Canadian Dollar Rises after Jobs Increment in September

Reports have confirmed that the Canadian dollar is on the rise after a previous report confirmed that Canadian employment increased in September, overall augmenting optimism that the economic recovery is on track. The increase in jobs and currency betterment has resulted in Canada’s jobless rate to fall to the lowest in almost six years in September on the biggest monthly increase in employment since May 2013.

Consequently, there is also a rise in payrolls after last week’s report said that gross domestic product growth was stalled in July and the country posted an unexpected trade deficit in August. Senior fixed-income strategist at Toronto-Dominion Bank, Andrew Kelvin, mentioned in his remarks that “if you’re a Canadian-centric trader you’re probably thinking, ‘ok, jobs are up, the economy is probably growing at a reasonable clip.’” Furthermore, it was added “so that works with the narrative that disappointments on GDP and exports were one-offs.” Meanwhile, the Canadian dollar was also reported to have increased by 0.2 percent to C$1.1168 per U.S. dollar at 8:32 a.m. in Toronto, which means that one dollar would buy 89.54 U.S. cents.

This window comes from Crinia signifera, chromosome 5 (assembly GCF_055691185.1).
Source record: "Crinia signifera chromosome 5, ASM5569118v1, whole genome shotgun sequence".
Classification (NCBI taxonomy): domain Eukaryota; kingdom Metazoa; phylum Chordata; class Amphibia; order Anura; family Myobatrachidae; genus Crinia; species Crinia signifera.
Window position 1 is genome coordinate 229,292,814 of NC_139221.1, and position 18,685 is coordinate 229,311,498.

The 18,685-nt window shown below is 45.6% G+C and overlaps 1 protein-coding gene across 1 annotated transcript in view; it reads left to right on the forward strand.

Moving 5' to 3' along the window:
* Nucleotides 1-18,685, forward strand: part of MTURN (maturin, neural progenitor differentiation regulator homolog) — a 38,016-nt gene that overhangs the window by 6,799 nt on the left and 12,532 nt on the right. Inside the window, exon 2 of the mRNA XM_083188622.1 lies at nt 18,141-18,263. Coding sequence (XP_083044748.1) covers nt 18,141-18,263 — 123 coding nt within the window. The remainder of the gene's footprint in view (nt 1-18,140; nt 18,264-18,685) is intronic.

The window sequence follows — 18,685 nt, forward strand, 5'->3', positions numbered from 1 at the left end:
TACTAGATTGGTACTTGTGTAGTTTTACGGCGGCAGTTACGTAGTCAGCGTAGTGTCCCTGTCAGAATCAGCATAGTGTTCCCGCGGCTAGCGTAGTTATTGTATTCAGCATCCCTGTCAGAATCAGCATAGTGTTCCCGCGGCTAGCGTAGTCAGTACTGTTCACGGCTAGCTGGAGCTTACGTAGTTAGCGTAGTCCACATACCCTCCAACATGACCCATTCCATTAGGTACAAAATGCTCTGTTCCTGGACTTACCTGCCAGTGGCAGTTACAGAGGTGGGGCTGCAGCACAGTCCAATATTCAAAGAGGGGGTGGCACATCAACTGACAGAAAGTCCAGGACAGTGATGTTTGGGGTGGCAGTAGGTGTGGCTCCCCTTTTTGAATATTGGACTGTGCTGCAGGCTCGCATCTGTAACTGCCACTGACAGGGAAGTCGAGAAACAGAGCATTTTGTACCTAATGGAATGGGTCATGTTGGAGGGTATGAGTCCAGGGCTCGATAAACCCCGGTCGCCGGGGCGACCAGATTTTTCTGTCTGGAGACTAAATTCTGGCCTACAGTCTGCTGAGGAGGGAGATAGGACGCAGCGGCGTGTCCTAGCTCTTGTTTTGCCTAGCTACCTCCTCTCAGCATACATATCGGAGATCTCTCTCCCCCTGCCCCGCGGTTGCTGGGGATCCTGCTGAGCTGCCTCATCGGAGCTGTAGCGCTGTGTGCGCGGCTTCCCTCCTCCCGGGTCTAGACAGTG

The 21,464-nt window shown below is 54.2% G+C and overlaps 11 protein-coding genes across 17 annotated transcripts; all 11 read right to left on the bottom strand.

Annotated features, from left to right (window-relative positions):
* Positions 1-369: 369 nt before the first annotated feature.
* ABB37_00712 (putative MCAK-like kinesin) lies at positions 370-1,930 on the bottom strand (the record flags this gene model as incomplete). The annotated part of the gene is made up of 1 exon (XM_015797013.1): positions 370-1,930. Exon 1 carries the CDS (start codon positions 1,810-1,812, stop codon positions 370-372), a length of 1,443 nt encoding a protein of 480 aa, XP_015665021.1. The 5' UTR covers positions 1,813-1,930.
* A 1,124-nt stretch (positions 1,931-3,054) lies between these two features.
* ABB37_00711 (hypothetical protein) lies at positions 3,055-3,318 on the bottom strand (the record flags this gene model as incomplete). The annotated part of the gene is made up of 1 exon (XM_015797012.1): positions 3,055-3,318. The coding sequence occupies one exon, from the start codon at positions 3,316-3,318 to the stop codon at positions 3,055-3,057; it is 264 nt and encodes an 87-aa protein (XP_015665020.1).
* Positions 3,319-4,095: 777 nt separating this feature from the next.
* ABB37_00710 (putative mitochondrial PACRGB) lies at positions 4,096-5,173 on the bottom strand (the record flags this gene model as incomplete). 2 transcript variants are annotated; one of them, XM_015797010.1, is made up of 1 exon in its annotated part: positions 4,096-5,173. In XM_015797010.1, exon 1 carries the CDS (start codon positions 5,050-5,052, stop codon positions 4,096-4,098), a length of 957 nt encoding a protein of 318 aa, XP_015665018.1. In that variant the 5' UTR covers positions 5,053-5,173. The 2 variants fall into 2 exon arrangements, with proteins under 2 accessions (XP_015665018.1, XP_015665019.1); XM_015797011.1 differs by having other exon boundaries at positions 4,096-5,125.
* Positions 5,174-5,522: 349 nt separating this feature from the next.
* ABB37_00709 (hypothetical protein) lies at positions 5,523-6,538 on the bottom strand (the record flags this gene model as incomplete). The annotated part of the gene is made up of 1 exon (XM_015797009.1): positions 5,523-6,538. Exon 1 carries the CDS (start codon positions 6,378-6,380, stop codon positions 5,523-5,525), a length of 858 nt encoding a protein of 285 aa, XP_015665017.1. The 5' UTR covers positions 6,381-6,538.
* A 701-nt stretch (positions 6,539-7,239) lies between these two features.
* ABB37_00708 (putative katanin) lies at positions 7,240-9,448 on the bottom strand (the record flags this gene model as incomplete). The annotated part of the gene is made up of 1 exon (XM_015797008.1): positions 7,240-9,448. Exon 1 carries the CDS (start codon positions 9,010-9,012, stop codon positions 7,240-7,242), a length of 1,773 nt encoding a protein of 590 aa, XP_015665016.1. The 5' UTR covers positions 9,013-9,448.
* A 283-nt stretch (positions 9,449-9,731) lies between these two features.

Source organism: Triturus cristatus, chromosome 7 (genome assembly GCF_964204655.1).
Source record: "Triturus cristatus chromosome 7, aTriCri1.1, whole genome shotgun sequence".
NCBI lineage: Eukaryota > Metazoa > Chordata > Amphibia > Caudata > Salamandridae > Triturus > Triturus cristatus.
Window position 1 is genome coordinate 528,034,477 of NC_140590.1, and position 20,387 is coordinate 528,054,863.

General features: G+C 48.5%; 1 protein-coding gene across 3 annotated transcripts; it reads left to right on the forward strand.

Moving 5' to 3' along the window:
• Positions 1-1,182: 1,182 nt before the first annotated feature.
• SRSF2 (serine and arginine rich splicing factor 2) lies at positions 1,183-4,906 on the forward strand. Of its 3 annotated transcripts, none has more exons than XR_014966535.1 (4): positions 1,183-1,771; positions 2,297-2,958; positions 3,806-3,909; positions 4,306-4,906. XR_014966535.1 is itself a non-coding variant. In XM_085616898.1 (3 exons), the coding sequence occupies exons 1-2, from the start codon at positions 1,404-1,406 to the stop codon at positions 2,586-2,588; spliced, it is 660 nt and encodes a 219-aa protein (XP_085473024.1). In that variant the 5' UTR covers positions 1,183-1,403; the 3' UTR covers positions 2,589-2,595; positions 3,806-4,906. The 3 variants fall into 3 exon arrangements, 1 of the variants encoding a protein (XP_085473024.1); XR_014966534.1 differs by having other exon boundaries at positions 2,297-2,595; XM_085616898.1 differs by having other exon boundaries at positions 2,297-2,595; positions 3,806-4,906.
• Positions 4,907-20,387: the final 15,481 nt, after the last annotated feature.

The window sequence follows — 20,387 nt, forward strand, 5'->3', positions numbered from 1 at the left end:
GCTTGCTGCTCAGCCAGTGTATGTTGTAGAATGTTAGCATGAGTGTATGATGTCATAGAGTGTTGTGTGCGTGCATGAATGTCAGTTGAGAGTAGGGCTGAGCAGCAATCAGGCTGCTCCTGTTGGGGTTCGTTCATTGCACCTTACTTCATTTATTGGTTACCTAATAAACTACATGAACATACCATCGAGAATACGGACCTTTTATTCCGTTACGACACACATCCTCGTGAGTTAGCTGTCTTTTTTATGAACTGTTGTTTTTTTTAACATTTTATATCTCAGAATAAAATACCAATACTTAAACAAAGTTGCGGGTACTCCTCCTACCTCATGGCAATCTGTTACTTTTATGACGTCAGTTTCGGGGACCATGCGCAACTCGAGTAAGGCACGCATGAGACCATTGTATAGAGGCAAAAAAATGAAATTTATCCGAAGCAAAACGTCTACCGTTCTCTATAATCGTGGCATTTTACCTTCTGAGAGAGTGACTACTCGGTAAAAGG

Statistics Canada also revealed today in Ottawa that the unemployment rate has fallen down to 6.8 percent last month, i.e. the lowest since December 2008 and down from 7.0 percent a month earlier. This was caused by an increment of almost 74,100 new jobs after recording a decline of 11,000 jobs in August. Whereas, economists are now predicting an increment of 20,000 jobs and an unchanged unemployment rate in near future.

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